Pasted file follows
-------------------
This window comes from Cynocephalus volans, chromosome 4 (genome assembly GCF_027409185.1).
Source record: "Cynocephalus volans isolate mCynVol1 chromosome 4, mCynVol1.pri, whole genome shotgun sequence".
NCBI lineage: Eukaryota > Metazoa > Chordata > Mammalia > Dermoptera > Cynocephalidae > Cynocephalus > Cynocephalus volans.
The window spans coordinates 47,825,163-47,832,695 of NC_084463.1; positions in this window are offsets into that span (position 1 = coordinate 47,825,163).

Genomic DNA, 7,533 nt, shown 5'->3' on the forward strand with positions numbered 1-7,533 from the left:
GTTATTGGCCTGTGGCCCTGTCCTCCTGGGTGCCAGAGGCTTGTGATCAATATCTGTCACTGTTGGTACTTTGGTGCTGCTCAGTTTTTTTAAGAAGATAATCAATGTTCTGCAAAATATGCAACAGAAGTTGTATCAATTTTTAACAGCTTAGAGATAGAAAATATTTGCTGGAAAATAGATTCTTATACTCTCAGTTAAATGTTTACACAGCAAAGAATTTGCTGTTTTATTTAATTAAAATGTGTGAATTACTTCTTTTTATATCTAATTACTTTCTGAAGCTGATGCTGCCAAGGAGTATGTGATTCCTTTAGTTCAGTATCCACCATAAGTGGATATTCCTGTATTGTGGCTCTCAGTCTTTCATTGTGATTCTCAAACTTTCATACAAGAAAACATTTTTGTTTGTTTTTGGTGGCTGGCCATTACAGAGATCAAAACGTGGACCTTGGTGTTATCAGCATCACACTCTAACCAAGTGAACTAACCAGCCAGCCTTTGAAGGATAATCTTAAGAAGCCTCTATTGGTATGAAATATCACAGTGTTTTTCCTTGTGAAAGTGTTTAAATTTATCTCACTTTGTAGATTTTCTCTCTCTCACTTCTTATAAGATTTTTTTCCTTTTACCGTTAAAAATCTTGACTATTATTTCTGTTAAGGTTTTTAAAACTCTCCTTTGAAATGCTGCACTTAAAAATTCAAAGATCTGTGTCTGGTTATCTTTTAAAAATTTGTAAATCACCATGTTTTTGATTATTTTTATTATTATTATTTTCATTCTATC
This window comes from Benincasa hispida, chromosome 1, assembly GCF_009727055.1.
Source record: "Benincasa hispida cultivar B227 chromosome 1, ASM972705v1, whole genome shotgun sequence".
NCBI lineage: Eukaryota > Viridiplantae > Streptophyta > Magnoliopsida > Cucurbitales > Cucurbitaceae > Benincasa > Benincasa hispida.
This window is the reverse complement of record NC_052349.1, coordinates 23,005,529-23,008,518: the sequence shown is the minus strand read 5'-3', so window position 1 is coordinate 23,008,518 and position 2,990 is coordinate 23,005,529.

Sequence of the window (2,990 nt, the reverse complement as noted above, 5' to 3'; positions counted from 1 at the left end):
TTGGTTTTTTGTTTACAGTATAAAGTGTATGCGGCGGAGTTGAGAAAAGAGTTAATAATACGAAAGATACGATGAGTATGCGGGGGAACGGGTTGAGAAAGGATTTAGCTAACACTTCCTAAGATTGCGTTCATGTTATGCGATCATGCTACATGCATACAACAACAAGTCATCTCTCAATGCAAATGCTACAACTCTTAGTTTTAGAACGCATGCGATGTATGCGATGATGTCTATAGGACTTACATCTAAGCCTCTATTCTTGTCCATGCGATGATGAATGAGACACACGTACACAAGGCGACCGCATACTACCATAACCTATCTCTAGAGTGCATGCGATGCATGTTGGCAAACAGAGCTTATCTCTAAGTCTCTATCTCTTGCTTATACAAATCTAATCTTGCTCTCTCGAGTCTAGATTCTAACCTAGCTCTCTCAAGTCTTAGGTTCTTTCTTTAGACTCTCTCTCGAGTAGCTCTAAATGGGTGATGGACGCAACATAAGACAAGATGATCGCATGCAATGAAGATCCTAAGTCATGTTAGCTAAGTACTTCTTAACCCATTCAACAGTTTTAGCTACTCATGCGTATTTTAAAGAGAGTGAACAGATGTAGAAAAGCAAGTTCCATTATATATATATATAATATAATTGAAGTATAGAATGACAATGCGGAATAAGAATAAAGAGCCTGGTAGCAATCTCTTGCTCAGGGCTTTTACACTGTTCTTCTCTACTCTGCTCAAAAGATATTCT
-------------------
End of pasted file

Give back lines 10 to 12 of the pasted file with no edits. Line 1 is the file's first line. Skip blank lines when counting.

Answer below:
This window is the reverse complement of record NC_052349.1, coordinates 23,005,529-23,008,518: the sequence shown is the minus strand read 5'-3', so window position 1 is coordinate 23,008,518 and position 2,990 is coordinate 23,005,529.

Sequence of the window (2,990 nt, the reverse complement as noted above, 5' to 3'; positions counted from 1 at the left end):
TTGGTTTTTTGTTTACAGTATAAAGTGTATGCGGCGGAGTTGAGAAAAGAGTTAATAATACGAAAGATACGATGAGTATGCGGGGGAACGGGTTGAGAAAGGATTTAGCTAACACTTCCTAAGATTGCGTTCATGTTATGCGATCATGCTACATGCATACAACAACAAGTCATCTCTCAATGCAAATGCTACAACTCTTAGTTTTAGAACGCATGCGATGTATGCGATGATGTCTATAGGACTTACATCTAAGCCTCTATTCTTGTCCATGCGATGATGAATGAGACACACGTACACAAGGCGACCGCATACTACCATAACCTATCTCTAGAGTGCATGCGATGCATGTTGGCAAACAGAGCTTATCTCTAAGTCTCTATCTCTTGCTTATACAAATCTAATCTTGCTCTCTCGAGTCTAGATTCTAACCTAGCTCTCTCAAGTCTTAGGTTCTTTCTTTAGACTCTCTCTCGAGTAGCTCTAAATGGGTGATGGACGCAACATAAGACAAGATGATCGCATGCAATGAAGATCCTAAGTCATGTTAGCTAAGTACTTCTTAACCCATTCAACAGTTTTAGCTACTCATGCGTATTTTAAAGAGAGTGAACAGATGTAGAAAAGCAAGTTCCATTATATATATATATAATATAATTGAAGTATAGAATGACAATGCGGAATAAGAATAAAGAGCCTGGTAGCAATCTCTTGCTCAGGGCTTTTACACTGTTCTTCTCTACTCTGCTCAAAAGATATTCT